Early humans – out of Africa and back again


Genetic analysis of a skull in Romania suggests that a group of early humans may have returned to the continent, leaving their mark on people there today. Bill Condie reports


The female skull from the Pestera Muierii cave.
E. TRINKAUS AND A. SOFICARU

While it is well-known that early humans migrated from Africa about 100,000 years ago, populating first Europe and then Asia, it now appears that it was not a one-way trip.

A new study of two teeth from a 35,000-year-old woman found in Pestera Muierii cave in Romania, show that at least some humans returned to the African continent.

The discovery, published in the journal Scientific Reports, could explain why today’s North Africans are genetically related to people from Europe and Asia, as well as to other Africans.

Scientists from the University of the Basque Country and University of Uppsala studied the mitochondrial genome of the Pestera Muierii woman, known as PM1.

They found she belonged to a genetic group, or haplotype, called Basal U6 – one that many modern North Africans have descended from.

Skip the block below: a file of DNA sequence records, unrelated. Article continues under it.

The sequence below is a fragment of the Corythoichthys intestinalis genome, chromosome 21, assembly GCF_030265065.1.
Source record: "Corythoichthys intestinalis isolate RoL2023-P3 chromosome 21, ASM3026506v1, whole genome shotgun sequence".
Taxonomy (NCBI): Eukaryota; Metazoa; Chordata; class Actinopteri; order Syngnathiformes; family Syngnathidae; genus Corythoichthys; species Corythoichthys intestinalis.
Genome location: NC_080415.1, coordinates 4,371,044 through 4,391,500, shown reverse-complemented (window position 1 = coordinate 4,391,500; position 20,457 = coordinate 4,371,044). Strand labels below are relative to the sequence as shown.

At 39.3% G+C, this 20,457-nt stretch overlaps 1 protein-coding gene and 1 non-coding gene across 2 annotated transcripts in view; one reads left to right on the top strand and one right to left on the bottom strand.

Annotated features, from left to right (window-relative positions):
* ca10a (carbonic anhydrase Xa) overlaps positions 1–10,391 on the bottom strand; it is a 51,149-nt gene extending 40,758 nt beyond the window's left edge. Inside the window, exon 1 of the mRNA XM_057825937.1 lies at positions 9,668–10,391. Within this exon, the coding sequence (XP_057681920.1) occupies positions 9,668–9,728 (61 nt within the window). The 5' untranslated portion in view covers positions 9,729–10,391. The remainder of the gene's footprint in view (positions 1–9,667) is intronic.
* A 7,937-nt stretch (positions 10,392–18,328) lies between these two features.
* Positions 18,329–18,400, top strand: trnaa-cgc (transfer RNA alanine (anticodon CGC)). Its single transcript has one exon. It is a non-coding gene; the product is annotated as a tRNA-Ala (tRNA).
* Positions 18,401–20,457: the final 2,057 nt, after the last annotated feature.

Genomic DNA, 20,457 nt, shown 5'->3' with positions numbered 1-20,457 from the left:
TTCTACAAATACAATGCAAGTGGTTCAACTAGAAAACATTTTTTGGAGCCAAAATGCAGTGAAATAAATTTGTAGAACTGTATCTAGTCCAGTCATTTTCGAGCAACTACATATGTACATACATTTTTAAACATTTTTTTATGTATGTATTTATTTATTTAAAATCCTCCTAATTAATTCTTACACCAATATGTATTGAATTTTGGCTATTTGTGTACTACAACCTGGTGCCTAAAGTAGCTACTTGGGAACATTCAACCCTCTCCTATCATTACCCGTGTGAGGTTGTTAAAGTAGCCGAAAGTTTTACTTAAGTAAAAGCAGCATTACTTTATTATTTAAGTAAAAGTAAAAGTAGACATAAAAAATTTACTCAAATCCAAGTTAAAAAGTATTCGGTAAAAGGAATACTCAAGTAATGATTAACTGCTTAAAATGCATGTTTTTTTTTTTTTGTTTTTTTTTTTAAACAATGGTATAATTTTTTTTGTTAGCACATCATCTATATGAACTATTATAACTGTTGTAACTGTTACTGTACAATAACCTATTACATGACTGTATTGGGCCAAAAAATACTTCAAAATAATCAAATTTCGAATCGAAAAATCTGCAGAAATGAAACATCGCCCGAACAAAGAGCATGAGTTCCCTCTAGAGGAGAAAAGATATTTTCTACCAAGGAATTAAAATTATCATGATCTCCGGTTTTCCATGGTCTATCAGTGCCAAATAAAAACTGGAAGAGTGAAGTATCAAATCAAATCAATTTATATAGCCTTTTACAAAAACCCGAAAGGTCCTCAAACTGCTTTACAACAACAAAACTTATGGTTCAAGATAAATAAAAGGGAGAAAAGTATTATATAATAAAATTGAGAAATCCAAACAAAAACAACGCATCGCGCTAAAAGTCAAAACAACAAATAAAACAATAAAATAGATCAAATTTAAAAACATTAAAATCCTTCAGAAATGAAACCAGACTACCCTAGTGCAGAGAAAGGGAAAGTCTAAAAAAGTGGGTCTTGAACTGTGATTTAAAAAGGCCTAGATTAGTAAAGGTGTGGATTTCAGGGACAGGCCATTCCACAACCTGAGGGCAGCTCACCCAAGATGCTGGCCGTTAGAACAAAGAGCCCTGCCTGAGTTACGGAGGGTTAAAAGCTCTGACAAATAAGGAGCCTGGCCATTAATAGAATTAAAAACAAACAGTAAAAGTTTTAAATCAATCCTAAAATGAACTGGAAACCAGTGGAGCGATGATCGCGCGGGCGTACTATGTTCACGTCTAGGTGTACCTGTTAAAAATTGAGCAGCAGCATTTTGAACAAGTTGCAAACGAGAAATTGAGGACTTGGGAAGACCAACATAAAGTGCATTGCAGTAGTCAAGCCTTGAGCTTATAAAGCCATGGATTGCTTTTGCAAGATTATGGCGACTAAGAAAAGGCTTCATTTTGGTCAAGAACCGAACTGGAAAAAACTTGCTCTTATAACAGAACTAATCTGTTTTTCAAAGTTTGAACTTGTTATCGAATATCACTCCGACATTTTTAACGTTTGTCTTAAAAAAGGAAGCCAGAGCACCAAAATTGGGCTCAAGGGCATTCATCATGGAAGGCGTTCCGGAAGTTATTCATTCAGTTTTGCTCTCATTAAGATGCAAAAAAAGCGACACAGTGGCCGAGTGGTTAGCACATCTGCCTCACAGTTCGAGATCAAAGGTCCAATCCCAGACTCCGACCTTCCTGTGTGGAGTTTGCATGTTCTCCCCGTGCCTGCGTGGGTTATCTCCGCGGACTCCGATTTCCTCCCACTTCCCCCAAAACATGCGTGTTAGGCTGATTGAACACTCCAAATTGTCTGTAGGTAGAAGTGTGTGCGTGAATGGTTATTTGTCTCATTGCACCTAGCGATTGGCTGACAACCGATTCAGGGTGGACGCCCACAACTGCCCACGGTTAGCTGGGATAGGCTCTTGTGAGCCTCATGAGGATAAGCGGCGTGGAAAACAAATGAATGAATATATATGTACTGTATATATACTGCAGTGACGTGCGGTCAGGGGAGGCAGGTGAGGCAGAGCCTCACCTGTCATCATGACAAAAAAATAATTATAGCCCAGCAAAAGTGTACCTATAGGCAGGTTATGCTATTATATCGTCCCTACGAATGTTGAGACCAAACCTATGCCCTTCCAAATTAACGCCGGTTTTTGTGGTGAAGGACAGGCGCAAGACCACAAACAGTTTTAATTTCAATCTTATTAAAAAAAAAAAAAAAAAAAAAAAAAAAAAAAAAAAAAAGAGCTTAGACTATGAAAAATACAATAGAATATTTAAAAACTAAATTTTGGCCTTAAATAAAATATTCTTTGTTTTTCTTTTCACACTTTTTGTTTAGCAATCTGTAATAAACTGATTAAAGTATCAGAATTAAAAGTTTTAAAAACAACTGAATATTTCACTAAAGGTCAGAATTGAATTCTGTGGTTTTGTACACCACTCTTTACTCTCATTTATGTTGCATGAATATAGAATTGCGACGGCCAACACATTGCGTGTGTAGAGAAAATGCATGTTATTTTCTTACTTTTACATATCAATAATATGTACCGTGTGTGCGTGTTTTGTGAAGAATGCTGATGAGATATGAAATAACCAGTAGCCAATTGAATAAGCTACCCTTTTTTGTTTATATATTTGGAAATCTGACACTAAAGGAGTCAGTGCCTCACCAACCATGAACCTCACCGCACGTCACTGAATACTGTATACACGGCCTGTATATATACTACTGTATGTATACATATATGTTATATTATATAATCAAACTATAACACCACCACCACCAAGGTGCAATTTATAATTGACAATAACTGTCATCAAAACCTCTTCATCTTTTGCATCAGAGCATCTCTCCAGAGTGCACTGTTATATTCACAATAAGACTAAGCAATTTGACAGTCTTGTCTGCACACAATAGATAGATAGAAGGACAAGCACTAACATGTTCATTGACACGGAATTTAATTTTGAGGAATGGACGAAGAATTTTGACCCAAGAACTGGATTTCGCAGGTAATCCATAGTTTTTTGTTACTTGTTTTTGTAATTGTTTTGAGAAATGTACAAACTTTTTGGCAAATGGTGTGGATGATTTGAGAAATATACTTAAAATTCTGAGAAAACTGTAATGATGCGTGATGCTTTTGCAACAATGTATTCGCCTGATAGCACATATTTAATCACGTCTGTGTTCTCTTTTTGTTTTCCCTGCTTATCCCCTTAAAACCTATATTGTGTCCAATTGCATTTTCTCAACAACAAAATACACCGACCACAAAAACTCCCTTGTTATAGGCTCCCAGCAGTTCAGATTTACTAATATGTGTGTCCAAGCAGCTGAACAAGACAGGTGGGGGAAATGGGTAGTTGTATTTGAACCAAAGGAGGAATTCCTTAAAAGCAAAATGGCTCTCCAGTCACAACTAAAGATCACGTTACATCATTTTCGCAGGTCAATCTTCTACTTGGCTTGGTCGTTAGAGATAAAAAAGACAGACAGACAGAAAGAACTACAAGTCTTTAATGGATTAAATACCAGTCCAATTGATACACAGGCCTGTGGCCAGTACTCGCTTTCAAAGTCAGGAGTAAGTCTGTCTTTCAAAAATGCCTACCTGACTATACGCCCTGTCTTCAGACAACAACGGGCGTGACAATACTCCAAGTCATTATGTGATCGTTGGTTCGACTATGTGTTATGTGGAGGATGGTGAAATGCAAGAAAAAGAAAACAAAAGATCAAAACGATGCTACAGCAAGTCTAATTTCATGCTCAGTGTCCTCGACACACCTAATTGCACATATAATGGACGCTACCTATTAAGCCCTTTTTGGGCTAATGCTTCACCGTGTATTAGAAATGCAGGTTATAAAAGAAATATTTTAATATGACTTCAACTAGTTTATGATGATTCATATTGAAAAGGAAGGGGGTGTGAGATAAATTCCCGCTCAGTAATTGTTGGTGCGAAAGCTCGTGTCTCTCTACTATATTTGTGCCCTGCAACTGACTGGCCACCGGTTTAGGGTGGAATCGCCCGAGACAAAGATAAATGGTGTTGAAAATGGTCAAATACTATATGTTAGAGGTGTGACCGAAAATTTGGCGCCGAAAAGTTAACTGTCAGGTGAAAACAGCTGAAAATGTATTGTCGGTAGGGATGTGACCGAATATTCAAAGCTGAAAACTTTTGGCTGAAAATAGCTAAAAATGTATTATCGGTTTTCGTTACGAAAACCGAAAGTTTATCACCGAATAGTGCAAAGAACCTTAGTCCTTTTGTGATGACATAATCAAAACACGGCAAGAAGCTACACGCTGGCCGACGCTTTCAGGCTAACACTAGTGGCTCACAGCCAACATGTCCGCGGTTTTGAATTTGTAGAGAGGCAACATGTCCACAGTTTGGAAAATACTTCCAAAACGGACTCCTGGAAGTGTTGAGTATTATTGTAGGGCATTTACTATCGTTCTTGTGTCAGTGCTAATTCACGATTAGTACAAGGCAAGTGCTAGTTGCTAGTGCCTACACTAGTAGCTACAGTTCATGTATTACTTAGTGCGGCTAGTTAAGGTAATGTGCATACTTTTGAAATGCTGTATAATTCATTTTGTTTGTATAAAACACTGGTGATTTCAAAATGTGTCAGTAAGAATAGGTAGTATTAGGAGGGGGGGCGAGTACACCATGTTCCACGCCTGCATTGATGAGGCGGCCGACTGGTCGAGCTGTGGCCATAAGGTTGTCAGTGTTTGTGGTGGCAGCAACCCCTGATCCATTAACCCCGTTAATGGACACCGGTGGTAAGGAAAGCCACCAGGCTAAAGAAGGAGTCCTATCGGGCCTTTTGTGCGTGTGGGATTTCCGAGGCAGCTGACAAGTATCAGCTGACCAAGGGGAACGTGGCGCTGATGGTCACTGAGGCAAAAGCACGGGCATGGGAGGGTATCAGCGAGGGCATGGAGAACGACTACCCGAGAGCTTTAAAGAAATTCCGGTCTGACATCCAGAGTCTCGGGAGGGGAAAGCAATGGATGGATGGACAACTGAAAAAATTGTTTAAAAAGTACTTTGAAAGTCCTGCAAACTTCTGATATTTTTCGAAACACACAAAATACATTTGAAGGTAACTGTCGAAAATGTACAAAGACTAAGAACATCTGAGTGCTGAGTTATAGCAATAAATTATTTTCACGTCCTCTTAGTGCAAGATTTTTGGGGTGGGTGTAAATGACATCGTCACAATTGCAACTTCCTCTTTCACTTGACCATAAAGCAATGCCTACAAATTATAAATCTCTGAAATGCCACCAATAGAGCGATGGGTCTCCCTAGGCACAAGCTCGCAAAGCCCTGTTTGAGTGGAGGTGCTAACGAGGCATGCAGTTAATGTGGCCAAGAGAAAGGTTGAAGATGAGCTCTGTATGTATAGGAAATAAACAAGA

Analyses of present-day human mitogenomes suggest that some populations initiated a migration back to North Africa around 45,000 years ago.

However, the scarcity of remains in North Africa has prevented researchers from obtaining direct evidence of such a migration.

"It was very surprising and interesting to find an individual this old carrying a U6 haplotype," Emma Svensson of the University of Uppsala told reporters.

"Since the U6 haplogroup today is most common in North African populations we didn't expect to find it in such an ancient human from Romania."



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